High on art
Nashua artists join with Drug Free World
By Adam Coughlin firstname.lastname@example.org
For better or worse, drugs and art have had a long romance. From the Beatles to Ken Kesey to Jean-Michel Basquiat, drugs have influenced some of the works that have influenced us. But in Nashua on Saturday, June 12, a group of volunteers will use art to discourage kids from drugs.
The windows of 100 Main Street in Nashua have been lined with the works of 12 local artists since May, and starting at noon June 12 there will be a gallery presentation, according to Barbara Andrews, a featured artist and organizer of the event, along with Meri Goyette. As the presentation goes on, artists will be handing out free drug awareness pamphlets, DVDs and packets for educators. Following the gallery, there will be a march past windows showing pieces of art, from paintings to stained glass, toward the Nashua Public Library, where at 3 p.m. there will be a showing of the documentary Real People-Real Stories on the Truth About Drugs.
Drugs are a national problem, according to Nashua Police Narcotics Lt. Scott Hammond. He said there has been a slight increase in the use of prescription drugs due to the poor economy but for the most part the use of cocaine, crack cocaine and heroin have remained the same. Hammond believes the number of youngsters being arrested for drug use is declining.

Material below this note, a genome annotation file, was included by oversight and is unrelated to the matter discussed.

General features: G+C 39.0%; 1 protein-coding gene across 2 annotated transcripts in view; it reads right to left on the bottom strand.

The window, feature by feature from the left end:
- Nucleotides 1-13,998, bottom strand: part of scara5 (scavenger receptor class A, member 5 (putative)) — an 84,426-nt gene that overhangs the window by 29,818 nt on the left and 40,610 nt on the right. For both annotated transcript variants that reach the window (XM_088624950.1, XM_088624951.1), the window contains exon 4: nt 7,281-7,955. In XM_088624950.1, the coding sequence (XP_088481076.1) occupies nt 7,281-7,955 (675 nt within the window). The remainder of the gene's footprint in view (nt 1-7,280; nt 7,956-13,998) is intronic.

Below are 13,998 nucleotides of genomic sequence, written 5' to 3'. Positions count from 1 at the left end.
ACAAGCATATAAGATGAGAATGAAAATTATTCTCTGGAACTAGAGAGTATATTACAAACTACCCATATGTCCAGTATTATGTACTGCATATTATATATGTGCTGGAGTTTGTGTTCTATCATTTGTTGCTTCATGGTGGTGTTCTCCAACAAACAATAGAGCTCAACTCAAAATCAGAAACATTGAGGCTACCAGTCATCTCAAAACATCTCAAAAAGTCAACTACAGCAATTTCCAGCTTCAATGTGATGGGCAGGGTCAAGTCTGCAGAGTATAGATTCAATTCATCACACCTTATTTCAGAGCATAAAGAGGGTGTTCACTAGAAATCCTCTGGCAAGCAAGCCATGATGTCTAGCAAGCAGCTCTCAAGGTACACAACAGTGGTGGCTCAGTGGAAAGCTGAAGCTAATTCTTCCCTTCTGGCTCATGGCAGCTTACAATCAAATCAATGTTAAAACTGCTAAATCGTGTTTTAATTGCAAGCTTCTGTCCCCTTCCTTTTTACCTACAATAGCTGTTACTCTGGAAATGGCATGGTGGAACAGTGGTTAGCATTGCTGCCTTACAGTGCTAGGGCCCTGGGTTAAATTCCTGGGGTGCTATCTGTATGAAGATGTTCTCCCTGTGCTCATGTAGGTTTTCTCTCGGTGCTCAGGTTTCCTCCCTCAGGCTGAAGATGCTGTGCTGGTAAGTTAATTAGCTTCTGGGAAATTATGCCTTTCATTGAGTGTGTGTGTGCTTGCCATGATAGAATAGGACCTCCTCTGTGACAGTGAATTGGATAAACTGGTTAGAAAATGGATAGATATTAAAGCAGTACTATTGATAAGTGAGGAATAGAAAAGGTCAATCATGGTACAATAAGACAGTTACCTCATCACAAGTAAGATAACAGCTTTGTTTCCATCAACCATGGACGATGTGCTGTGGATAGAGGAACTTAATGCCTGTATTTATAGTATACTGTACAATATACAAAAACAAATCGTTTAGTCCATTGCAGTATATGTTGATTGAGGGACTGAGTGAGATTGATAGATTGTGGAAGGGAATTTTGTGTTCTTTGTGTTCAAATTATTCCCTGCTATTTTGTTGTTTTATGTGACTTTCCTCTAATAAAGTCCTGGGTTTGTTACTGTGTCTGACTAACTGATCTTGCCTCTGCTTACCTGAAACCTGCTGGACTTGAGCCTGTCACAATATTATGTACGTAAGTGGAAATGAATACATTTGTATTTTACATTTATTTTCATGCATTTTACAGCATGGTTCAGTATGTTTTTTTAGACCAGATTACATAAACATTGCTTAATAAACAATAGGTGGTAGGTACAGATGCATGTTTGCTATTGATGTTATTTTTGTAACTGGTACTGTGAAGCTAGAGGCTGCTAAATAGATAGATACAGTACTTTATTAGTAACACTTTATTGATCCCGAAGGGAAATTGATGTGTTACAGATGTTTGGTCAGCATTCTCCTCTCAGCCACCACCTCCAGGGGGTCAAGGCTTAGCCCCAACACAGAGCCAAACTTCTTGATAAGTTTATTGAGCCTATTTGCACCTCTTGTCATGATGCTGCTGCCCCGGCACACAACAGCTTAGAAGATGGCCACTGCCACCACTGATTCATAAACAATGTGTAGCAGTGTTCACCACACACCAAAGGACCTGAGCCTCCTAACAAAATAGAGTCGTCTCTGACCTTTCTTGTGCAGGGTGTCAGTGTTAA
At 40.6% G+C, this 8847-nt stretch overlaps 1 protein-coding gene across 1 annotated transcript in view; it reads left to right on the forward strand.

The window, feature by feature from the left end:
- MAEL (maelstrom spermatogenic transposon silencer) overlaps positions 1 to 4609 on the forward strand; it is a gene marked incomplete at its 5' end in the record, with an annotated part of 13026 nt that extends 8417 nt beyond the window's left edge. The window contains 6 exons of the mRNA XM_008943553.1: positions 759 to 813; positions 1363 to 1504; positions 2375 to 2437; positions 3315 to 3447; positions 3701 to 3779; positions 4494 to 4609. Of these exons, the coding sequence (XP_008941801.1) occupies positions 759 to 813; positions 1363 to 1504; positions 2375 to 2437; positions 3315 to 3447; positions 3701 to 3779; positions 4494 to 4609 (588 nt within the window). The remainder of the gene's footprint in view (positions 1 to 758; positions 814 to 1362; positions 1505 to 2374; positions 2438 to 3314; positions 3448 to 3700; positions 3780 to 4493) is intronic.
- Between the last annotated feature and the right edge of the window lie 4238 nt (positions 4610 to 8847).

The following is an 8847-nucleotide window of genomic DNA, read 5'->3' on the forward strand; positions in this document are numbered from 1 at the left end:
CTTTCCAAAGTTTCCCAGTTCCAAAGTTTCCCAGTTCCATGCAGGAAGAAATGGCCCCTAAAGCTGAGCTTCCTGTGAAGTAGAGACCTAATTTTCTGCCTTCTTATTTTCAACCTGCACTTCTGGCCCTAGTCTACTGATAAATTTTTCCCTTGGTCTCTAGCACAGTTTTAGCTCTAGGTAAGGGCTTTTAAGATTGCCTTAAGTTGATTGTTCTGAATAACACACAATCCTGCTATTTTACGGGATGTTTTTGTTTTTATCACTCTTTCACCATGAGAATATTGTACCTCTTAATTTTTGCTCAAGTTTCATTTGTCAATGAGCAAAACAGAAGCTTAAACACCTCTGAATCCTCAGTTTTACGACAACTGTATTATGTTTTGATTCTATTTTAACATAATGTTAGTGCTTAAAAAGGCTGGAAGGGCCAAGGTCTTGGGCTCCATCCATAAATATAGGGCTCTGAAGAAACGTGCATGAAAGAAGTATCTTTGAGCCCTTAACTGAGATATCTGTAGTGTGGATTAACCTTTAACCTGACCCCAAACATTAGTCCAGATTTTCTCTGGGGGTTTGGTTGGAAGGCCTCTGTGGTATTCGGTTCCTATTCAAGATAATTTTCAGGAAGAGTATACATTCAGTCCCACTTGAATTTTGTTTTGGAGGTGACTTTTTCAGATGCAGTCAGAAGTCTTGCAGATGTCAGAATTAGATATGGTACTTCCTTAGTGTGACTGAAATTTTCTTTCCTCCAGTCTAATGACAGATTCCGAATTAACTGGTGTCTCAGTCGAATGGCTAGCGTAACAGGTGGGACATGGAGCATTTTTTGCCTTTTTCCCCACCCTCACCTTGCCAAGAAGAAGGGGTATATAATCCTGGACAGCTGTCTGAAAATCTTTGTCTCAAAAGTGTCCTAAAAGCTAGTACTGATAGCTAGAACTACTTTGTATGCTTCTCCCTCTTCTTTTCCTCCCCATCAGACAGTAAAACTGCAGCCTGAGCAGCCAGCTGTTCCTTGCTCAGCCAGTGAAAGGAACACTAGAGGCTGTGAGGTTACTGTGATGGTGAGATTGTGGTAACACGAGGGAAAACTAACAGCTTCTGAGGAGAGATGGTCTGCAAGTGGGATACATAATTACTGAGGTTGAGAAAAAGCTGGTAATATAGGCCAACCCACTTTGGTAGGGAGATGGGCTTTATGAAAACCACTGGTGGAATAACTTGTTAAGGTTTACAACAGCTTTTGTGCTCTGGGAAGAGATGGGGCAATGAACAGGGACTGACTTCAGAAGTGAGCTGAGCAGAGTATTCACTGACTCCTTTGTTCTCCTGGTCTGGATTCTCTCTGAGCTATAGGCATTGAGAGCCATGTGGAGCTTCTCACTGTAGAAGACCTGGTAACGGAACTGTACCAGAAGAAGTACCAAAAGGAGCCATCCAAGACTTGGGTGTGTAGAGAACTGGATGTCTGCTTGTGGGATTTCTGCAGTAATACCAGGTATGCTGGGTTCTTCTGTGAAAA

“Personally, I have not seen as many juveniles using,” Hammond said.
An aggressive drug awareness campaign has been conducted by the Foundation for a Drug Free World, a non-profit organization that makes educational materials available in 125 countries.
“Our approach is to show what is in drugs and what they can do by people who have used them,” said Darren Tessitore, director of Drug Free World New England. “Programs like D.A.R.E. teach kids what drugs are like, which might increase use. We show them that Meth has battery acid in it and ask why you would want to pay to consume battery acid.” Tessitore knows first hand the dangers of drugs. He said in his youth he lost several friends to drugs and that is why he has worked to get people off drugs.
Andrews was surprised the organization was not more popular in New Hampshire. In fact, this is the first such event. She said on the West Coast the address of the website www.drugfreeworld.org is painted on the sides of police cars. She came across the organization while volunteering at her church and reached out to Tessitore.
As a young girl Andrews was prescribed prescription drugs and she feels many kids are being misdiagnosed.
“I understand how someone can so simply become addicted,” Andrews said. “Even if a doctor gives it to you.”
She said the purpose of such an event is to remind kids, and anyone really, that painting or playing in a band or sculpting is a form of communication.
“I feel that a lot of kids today don’t have a chance to be creative or be themselves,” Andrews said. “In school they feel confused and left out and will do anything to be popular. But art makes you special. It brings peace to yourself and happiness to the world.”